“I’m in town for the rest of the week, if you need anything. I don’t know what I can do. But if you think of anything…” he trailed off. “Where do you work?”

“I handle billing for a small medical practice in Lakeview.”

“Can we take you to lunch?”

Jessica shrugged. “I get a lunch break. Don’t know if I’ll be up for eating.”

Joshua handed her his business card. “Call me twenty minutes before you take your break.” He stood, and put a hand on her shoulder. “I am so very sorry for your loss.”

Jessica put her hand over his for a moment and squeezed. “I’ll see you two out.”

William rose and walked beside Joshua. After they walked out the front door, Jessica locked it and turned off the lights. The soft glow of light disappeared from the curtains facing the street. The pair were silent as they walked to William’s car. After he started it, Joshua spoke.

“Did you ever read The Three Musketeers?”


“At some point, I listened to an audiobook of it. Did you know there was a fourth?”

“I didn’t know there was a sequel.”

“No, I mean a fourth musketeer.”

“Really? That’s misleading as hell.”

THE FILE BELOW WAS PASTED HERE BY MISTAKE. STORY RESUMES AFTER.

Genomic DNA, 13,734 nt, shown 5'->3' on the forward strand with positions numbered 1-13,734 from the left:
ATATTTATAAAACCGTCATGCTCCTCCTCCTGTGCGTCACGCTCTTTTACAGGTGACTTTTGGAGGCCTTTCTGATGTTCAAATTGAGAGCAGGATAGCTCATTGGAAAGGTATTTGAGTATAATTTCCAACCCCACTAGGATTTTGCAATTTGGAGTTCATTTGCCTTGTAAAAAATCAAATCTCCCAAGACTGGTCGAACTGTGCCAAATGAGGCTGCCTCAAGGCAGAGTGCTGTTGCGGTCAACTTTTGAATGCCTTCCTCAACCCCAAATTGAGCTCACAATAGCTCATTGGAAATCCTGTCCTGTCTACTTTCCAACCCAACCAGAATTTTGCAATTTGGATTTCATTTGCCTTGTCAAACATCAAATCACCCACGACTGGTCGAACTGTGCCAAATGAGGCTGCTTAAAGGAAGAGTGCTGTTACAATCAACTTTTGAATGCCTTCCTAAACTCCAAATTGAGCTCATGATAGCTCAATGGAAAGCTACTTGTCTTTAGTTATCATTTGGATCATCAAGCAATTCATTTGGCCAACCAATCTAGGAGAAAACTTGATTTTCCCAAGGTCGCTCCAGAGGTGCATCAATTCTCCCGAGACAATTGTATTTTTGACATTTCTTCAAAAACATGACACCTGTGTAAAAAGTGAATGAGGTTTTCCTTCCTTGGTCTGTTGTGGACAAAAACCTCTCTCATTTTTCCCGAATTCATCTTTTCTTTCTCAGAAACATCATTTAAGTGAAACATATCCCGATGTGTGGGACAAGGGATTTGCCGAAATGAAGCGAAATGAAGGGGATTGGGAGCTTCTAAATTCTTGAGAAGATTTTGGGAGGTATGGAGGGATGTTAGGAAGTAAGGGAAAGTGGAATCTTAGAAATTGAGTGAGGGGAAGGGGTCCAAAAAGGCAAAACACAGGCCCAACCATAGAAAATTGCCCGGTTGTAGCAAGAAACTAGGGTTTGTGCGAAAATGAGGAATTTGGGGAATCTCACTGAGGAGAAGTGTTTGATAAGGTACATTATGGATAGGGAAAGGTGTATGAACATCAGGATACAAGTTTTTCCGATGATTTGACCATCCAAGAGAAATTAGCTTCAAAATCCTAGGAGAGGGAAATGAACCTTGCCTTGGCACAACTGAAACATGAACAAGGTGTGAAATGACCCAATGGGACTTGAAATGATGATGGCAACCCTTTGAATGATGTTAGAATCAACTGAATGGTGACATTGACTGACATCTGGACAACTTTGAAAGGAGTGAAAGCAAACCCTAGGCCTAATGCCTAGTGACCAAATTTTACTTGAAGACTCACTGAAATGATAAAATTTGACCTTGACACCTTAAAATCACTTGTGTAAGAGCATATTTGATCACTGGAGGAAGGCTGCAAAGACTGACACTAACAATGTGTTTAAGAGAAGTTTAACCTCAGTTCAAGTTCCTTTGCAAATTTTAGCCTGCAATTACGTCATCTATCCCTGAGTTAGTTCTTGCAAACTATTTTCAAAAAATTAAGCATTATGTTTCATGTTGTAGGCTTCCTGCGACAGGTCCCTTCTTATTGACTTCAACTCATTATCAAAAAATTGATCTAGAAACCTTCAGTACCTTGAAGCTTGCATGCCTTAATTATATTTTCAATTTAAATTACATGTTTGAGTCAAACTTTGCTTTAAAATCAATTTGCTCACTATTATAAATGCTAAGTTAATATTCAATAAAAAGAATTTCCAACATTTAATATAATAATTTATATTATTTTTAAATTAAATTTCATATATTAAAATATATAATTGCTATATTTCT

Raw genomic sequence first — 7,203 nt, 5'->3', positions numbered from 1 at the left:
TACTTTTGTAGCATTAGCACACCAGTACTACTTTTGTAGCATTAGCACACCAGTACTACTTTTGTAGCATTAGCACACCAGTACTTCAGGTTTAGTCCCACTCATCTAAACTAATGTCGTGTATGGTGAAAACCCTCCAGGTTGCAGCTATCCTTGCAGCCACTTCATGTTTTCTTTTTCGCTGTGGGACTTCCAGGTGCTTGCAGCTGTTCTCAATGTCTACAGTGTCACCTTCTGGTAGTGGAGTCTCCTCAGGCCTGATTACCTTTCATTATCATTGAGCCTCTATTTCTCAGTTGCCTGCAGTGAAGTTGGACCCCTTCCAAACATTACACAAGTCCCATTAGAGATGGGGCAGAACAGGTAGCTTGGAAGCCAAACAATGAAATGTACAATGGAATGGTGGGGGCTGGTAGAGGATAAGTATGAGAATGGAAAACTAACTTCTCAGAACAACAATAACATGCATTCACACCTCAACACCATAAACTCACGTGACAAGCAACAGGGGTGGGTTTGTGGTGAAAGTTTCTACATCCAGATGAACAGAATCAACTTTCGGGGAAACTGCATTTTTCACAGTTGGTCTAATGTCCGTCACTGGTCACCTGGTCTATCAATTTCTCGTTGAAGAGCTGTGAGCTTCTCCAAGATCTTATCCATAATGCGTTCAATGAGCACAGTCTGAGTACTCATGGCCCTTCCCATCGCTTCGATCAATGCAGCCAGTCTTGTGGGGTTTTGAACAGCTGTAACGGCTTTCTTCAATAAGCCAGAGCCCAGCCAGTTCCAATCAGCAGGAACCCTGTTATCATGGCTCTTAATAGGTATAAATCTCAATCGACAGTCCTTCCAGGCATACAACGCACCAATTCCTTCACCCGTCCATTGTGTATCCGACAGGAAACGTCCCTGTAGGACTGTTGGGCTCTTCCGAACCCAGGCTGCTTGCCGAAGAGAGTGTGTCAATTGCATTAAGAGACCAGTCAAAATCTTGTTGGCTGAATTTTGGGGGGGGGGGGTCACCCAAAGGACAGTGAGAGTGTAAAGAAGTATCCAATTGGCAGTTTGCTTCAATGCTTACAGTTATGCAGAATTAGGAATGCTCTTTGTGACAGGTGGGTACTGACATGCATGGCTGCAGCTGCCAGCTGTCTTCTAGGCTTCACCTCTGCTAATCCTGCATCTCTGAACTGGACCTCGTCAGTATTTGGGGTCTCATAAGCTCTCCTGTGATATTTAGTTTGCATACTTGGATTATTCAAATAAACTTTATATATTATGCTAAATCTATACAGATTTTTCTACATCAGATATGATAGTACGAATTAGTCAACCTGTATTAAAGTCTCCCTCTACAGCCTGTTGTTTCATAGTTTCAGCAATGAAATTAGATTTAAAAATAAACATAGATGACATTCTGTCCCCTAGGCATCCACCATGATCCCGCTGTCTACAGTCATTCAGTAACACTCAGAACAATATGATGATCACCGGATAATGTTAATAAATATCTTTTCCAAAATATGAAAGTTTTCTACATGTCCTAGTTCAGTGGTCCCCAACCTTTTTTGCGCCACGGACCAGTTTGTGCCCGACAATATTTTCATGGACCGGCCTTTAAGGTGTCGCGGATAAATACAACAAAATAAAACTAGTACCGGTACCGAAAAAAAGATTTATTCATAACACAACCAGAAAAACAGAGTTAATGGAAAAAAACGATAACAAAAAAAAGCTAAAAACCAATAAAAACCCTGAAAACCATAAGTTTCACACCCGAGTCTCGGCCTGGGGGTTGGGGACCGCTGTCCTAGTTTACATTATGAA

“Well, it was actually about a kid who wanted to be a musketeer. And the three musketeers in the title, they’re his friends.”

William said nothing.

“I have an idea. I’ll fill you in tomorrow, if you’re willing to hear it. I’d like you to be a part of it.”

“I’ve got nothing going on.”

“Good. Well, not good. But…”

“I get what you meant. I’ve got a meeting tonight, do you mind if I drop you off at your hotel?”

“Works for me, man. I’ll be up early, so just call whenever you’re ready tomorrow. We should meet up before seeing Jess.”

*   *   *

Joshua woke up tired. Seattle being two time zones behind Chicago, his night of phone calls to various contacts ran later than he’d have liked. He also had to extend his stay another week in order to iron out the details of his plan. He was anxious to get home to his family, but he knew his business here was far from finished. He slept through William’s call, and it wasn’t until his old friend was knocking on the door to his room that he woke up.

“Sorry,” Joshua said, inviting his friend in with a sweep of his hand. “Have a seat.”